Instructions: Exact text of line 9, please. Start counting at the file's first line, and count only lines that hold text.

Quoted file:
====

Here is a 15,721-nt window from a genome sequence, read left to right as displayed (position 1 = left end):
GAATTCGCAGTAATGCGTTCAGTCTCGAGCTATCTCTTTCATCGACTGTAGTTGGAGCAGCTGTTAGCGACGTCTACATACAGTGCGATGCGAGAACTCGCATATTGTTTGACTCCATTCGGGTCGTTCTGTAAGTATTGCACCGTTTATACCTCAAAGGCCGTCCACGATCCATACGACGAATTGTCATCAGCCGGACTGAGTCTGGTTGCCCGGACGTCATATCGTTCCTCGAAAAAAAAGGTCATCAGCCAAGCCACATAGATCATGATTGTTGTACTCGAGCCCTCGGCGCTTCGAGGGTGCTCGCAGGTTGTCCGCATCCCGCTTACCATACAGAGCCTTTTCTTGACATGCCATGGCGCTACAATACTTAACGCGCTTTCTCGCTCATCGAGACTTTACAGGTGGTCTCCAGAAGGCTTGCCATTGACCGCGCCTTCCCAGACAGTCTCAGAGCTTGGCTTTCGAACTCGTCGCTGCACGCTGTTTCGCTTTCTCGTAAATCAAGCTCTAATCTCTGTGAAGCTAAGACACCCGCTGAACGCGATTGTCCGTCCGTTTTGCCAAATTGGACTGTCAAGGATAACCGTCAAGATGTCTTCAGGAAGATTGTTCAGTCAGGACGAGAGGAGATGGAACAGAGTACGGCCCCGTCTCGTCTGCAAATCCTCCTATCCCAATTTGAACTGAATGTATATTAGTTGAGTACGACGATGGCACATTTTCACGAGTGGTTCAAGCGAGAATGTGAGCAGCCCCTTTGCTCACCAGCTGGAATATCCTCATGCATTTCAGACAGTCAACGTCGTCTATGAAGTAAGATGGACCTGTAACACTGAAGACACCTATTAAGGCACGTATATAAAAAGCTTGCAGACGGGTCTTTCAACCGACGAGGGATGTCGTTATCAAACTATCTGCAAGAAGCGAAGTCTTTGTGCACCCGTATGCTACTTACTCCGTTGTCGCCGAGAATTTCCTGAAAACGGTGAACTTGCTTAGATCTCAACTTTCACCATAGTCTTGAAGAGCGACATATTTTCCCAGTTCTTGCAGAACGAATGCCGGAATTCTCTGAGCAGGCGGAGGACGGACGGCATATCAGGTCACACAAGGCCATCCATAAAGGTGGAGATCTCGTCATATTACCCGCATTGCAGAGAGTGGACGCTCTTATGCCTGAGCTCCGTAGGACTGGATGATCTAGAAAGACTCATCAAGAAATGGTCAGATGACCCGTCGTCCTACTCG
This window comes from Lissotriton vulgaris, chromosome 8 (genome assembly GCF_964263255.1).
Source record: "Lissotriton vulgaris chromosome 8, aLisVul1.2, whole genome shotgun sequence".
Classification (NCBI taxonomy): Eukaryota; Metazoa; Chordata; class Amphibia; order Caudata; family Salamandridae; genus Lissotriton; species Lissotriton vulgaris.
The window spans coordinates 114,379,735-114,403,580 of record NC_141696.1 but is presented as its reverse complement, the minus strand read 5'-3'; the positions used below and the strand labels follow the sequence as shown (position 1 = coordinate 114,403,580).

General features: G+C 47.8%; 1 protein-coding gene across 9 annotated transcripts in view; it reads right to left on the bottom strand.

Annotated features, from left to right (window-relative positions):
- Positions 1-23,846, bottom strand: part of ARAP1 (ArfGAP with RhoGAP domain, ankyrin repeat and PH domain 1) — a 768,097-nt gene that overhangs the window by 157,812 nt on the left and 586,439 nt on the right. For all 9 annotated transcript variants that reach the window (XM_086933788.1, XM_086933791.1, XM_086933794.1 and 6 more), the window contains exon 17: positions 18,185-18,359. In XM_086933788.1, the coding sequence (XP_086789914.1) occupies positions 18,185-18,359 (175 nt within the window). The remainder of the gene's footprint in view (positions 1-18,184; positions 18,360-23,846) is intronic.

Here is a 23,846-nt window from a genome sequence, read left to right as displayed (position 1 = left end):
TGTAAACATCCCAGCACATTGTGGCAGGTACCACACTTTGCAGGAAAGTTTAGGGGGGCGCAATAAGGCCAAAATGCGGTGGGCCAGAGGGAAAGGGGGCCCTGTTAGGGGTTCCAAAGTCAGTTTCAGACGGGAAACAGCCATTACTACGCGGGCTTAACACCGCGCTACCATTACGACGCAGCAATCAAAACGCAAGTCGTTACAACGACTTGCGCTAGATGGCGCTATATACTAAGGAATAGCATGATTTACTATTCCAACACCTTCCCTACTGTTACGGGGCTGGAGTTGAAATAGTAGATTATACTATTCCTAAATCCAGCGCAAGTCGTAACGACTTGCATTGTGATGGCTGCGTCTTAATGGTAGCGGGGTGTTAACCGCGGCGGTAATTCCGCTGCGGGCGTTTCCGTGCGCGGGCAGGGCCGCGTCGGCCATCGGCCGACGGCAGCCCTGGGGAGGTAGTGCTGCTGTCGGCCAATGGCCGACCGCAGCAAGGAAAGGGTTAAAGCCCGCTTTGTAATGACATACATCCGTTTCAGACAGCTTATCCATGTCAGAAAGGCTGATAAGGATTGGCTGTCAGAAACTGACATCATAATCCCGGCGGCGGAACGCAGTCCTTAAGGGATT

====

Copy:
- Positions 1-23,846, bottom strand: part of ARAP1 (ArfGAP with RhoGAP domain, ankyrin repeat and PH domain 1) — a 768,097-nt gene that overhangs the window by 157,812 nt on the left and 586,439 nt on the right. For all 9 annotated transcript variants that reach the window (XM_086933788.1, XM_086933791.1, XM_086933794.1 and 6 more), the window contains exon 17: positions 18,185-18,359. In XM_086933788.1, the coding sequence (XP_086789914.1) occupies positions 18,185-18,359 (175 nt within the window). The remainder of the gene's footprint in view (positions 1-18,184; positions 18,360-23,846) is intronic.